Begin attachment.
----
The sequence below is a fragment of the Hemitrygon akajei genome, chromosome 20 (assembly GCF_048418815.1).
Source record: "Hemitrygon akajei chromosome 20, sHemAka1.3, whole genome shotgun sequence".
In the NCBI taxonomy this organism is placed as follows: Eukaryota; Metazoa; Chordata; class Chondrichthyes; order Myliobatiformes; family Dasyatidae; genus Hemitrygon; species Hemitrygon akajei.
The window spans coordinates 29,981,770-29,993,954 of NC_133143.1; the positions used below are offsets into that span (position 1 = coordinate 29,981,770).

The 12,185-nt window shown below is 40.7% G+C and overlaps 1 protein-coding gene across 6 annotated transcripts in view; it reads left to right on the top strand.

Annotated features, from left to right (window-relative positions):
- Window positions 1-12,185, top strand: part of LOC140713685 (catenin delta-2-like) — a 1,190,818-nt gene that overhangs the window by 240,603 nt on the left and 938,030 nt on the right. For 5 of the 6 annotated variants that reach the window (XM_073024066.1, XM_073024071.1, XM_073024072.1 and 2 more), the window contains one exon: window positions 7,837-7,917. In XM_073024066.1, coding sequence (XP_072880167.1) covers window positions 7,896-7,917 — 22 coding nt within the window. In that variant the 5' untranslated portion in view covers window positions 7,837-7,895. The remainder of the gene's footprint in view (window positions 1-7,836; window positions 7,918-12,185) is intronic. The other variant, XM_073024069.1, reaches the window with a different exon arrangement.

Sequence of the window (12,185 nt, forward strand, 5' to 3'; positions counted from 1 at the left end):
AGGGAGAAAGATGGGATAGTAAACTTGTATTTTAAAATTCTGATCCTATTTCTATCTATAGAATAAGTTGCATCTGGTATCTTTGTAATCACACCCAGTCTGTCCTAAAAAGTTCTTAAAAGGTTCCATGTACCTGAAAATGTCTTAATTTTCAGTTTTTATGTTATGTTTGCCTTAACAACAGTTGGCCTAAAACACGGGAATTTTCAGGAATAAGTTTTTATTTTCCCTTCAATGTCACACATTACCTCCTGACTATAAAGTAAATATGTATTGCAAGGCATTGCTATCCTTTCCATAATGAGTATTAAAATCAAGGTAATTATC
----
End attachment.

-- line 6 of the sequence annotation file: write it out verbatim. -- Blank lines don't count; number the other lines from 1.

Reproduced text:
Annotated features, from left to right (window-relative positions):